|Número de publicación||US9468768 B2|
|Tipo de publicación||Concesión|
|Número de solicitud||US 14/101,465|
|Fecha de publicación||18 Oct 2016|
|Fecha de presentación||10 Dic 2013|
|Fecha de prioridad||14 Jun 2012|
|También publicado como||US20140094872, US20170028210|
|Número de publicación||101465, 14101465, US 9468768 B2, US 9468768B2, US-B2-9468768, US9468768 B2, US9468768B2|
|Inventores||Lee Fisher, Ronald Triolo, Dustin J. Tyler|
|Cesionario original||Case Western Reserve University|
|Exportar cita||BiBTeX, EndNote, RefMan|
|Citas de patentes (2), Clasificaciones (7), Eventos legales (2)|
|Enlaces externos: USPTO, Cesión de USPTO, Espacenet|
This application is a continuation-in-part of U.S. application Ser. No. 13/918,440, filed Jun. 14, 2013, and entitled SYSTEM AND METHOD FOR STIMULATING MOTOR UNITS, which claims the benefit of U.S. Provisional Application No. 61/659,508, filed Jun. 14, 2012. The entirety of the subject matter of these applications is hereby incorporated by reference for all purposes.
The present invention relates generally to functional electrical stimulation (“FES”) and, more specifically, to a FES system that can maintain a constant muscle force while delaying the onset of muscle fatigue and related methods of use.
Functional electrical stimulation (“FES”) is a technique that restores function to one or more paralyzed muscles, enabling patients suffering from paralysis due to spinal cord injury (“SCI”), head injury, stroke, or other neurological disorder to participate in activities that would not otherwise be possible. For example, a FES standing system stimulates motor units associated with standing to allow a SCI patient to stand for a period of time. For the patient's safety while standing, the FES standing system must ensure that the knees remain locked by delivering a maximal level of constant stimulation. However, the maximal level of stimulation can also cause muscle fatigue that can limit the standing time provided by the FES standing systems.
In one aspect, the present invention includes a method for functional electrical stimulation (“FES”) that can configure a stimulus to be provided to a nerve via a set of multiple electrode contacts. The acts of the method can be performed by a system comprising a processor (e.g., a FES system, a component of the FES system, etc). The stimulus can be configured according to a stimulation parameter that can be determined based on a first model of the joint moment that is based on a sum of moments generated from stimulus pulses from each contact and a second model of the overlap between pairs of electrode contacts.
In another aspect, the present invention includes a system that can configure a stimulus to be provided via a set of multiple electrode contacts to produce a constant muscle force while delaying the onset of muscle fatigue. The system includes a memory storing machine readable instructions and a processor, coupled to the memory, to facilitate execution of the machine readable instructions to at least: provide a first model of a joint moment based on a sum of moments generated from stimulus pulses applied to a nerve by each contact of a set of multiple electrode contacts; provide a second model of an overlap between pairs of contacts; and optimize a cost function based on the first model and the second model to provide a stimulation parameter that configures the stimulus.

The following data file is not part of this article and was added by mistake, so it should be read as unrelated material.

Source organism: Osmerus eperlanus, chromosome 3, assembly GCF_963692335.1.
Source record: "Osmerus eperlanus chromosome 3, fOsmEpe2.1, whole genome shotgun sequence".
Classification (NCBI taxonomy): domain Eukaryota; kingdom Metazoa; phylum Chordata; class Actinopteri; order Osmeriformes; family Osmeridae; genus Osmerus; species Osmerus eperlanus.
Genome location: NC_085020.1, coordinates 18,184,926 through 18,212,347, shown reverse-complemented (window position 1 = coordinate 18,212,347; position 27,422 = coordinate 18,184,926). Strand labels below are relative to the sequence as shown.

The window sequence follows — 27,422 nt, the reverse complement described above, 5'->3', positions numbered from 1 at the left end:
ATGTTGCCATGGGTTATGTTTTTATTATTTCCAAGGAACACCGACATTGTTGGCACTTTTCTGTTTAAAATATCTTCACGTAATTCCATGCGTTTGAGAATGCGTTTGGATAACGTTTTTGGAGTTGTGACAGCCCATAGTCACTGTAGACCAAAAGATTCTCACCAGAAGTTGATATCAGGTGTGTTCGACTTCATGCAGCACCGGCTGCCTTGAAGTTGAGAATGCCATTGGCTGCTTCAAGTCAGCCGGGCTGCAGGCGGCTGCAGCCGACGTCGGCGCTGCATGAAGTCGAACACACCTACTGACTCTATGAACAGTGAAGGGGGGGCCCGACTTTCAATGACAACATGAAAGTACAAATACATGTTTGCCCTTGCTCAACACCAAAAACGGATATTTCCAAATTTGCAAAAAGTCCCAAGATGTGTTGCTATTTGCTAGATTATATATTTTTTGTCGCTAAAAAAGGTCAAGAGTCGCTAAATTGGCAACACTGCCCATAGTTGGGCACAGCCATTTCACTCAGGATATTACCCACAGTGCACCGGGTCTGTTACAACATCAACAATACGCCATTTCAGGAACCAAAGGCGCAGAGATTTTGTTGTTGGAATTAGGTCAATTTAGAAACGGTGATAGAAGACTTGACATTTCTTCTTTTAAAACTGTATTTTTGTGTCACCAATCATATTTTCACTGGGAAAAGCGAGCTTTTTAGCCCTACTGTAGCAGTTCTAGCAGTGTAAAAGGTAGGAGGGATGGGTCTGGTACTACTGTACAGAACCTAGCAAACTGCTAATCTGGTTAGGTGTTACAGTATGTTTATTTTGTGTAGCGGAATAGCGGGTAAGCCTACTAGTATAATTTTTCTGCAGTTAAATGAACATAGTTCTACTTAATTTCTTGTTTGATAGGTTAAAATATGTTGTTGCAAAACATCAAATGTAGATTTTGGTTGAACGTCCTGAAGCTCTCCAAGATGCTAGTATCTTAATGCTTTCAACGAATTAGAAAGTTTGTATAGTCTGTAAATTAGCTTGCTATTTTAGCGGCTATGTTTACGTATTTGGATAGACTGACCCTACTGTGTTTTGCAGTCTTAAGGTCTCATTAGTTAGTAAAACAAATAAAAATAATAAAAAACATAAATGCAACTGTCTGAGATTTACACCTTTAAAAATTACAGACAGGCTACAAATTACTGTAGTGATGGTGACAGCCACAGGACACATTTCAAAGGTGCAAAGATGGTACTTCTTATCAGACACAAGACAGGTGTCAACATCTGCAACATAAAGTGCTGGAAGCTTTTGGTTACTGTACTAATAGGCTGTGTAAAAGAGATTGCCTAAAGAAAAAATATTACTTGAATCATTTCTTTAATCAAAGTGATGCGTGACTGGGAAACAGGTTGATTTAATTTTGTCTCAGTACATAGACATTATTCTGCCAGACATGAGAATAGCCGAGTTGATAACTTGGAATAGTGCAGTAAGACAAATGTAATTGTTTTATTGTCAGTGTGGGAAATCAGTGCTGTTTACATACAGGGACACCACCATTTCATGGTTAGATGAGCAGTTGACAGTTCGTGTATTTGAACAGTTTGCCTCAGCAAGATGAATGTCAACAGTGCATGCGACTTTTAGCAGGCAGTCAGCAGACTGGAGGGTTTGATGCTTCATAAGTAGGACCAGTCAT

In a further aspect, the present invention includes a non-transitory computer-readable device storing instructions executable by an associated processor to perform operations that configure a stimulus to be provided to a nerve via a set of multiple electrode contacts to produce a constant muscle force while delaying the onset of muscle fatigue. The operations include: determining a first model of a joint moment based on a sum of moments generated from stimulus pulses applied to the nerve by each contact; determining a second model of overlap between pairs of contacts; and determining a stimulation parameter that maximizes the joint moment and minimizes the overlap based on an optimization of a function of the first model and the second model.
The foregoing and other features of the present invention will become apparent to those skilled in the art to which the present invention relates upon reading the following description with reference to the accompanying drawings, in which:
The present invention generally relates to functional electrical stimulation (“FES”). The term “FES,” as used herein, generally refers to a technique that can restore a motor function to a paralyzed patient. As used herein, the term “patient” can refer to any warm-blooded organism including, but not limited to, a human being, a pig, a rat, a mouse, a dog, a cat, a goat, a sheep, a horse, a monkey, an ape, a rabbit, a cow, etc. More specifically, FES can restore the function to the paralyzed patient via an application of an electrical stimulus (e.g., one or more time-varying current waveforms) to multiple motor units that can coordinate a muscle contraction. The term “motor unit,” as used herein, generally refers to a motor neuron and a skeletal muscle fiber innervated by the motor neuron, and a “muscle” generally includes a plurality of muscle fibers that are part of a corresponding plurality of motor units. As used herein, the term “joint moment” generally refers to a moment of force produced across a joint associated with the muscle based on a force associated with the muscle contraction. The joint moment is associated with the muscle contraction and associated muscle force.